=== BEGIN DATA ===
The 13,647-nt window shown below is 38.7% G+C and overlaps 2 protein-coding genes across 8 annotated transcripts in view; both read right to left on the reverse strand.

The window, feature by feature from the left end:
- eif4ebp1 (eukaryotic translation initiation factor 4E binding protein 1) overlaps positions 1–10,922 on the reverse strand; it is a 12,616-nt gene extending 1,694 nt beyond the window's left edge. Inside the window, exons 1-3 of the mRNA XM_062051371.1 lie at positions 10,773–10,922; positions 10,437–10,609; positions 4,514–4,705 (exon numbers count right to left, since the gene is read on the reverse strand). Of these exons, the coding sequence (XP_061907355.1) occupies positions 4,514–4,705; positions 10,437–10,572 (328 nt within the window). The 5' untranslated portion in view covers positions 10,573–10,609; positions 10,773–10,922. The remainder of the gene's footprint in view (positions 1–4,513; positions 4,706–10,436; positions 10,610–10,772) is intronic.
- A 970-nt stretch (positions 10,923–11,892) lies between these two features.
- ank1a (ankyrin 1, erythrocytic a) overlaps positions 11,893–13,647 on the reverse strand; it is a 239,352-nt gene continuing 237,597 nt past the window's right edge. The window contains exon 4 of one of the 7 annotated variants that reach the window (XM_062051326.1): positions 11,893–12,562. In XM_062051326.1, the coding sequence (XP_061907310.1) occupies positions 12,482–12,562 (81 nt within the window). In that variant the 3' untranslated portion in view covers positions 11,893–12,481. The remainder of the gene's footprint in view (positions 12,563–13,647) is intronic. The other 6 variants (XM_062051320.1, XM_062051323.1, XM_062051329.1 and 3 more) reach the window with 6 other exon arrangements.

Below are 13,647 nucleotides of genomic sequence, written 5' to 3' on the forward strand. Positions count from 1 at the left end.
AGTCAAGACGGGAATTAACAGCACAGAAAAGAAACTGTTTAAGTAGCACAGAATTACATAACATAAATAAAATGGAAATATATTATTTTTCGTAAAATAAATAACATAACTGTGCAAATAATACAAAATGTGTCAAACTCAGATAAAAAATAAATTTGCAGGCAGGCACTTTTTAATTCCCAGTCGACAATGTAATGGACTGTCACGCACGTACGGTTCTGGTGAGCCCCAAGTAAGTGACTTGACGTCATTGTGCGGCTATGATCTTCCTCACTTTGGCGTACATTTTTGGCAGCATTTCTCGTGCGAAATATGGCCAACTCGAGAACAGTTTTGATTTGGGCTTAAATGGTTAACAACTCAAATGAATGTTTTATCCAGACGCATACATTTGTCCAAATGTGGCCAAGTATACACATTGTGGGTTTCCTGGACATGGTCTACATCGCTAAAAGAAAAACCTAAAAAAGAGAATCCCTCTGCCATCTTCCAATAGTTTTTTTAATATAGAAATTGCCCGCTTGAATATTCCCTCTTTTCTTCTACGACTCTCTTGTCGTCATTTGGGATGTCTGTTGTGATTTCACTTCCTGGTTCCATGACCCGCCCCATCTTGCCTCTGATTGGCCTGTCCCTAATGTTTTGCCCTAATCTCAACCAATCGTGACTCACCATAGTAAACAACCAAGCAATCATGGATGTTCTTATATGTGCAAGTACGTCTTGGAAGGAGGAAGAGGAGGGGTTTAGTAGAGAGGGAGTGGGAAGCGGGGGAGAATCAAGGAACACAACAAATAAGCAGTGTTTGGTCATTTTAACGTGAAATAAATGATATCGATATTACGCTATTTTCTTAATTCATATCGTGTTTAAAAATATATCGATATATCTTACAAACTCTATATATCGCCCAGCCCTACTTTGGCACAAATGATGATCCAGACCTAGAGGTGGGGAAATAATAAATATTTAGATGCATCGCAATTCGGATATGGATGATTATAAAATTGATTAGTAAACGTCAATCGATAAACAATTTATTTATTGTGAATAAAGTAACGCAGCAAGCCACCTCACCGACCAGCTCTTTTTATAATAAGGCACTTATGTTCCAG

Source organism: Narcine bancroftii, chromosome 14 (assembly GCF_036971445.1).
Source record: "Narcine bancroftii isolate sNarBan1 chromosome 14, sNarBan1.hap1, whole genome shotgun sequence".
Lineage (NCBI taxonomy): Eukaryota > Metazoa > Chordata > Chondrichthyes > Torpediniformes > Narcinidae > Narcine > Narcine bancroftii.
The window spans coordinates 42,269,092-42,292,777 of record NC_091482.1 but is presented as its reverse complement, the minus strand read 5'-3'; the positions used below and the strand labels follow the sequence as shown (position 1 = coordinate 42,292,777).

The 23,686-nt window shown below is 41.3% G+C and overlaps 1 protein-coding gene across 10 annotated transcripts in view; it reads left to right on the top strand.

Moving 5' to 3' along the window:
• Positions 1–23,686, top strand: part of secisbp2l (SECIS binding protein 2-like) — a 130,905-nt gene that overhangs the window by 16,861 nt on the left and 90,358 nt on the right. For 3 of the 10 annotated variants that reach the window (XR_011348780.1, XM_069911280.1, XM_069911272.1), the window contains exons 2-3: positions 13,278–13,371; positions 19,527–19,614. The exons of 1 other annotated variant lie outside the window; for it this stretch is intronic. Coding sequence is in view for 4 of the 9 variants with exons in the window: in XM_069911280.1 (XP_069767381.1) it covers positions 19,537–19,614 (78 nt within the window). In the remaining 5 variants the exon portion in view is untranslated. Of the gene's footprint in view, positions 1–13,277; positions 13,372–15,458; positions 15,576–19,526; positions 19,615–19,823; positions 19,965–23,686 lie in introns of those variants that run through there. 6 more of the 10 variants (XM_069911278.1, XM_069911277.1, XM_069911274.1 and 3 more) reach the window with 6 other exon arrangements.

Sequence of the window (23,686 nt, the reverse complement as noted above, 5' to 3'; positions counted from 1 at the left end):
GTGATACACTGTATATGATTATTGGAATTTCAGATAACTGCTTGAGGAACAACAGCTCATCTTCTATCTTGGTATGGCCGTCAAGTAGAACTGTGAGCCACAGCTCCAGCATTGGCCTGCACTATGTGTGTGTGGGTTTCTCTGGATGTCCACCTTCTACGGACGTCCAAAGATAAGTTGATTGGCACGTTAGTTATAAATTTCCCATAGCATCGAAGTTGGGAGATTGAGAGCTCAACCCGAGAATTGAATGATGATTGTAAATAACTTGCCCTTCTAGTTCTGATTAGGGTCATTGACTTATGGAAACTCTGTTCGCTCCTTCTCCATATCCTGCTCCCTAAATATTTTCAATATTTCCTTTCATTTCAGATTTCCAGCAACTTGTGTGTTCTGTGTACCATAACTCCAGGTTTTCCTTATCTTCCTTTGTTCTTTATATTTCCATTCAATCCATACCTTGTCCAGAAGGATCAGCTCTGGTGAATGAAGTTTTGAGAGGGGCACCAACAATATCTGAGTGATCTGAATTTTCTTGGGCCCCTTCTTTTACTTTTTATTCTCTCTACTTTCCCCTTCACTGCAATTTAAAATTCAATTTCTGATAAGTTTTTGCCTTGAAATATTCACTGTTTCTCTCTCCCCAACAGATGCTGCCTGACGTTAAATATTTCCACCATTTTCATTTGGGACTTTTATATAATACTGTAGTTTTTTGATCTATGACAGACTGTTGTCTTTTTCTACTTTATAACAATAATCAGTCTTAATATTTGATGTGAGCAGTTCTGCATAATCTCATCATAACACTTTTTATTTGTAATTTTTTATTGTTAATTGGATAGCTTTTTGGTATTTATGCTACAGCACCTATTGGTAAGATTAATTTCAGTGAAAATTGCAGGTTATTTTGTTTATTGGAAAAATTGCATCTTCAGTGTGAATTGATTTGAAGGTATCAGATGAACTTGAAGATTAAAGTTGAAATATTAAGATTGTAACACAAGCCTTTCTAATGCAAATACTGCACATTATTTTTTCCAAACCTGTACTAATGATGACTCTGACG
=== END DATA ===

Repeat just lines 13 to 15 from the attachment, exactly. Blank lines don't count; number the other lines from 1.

Moving 5' to 3' along the window:
• Positions 1–23,686, top strand: part of secisbp2l (SECIS binding protein 2-like) — a 130,905-nt gene that overhangs the window by 16,861 nt on the left and 90,358 nt on the right. For 3 of the 10 annotated variants that reach the window (XR_011348780.1, XM_069911280.1, XM_069911272.1), the window contains exons 2-3: positions 13,278–13,371; positions 19,527–19,614. The exons of 1 other annotated variant lie outside the window; for it this stretch is intronic. Coding sequence is in view for 4 of the 9 variants with exons in the window: in XM_069911280.1 (XP_069767381.1) it covers positions 19,537–19,614 (78 nt within the window). In the remaining 5 variants the exon portion in view is untranslated. Of the gene's footprint in view, positions 1–13,277; positions 13,372–15,458; positions 15,576–19,526; positions 19,615–19,823; positions 19,965–23,686 lie in introns of those variants that run through there. 6 more of the 10 variants (XM_069911278.1, XM_069911277.1, XM_069911274.1 and 3 more) reach the window with 6 other exon arrangements.

Sequence of the window (23,686 nt, the reverse complement as noted above, 5' to 3'; positions counted from 1 at the left end):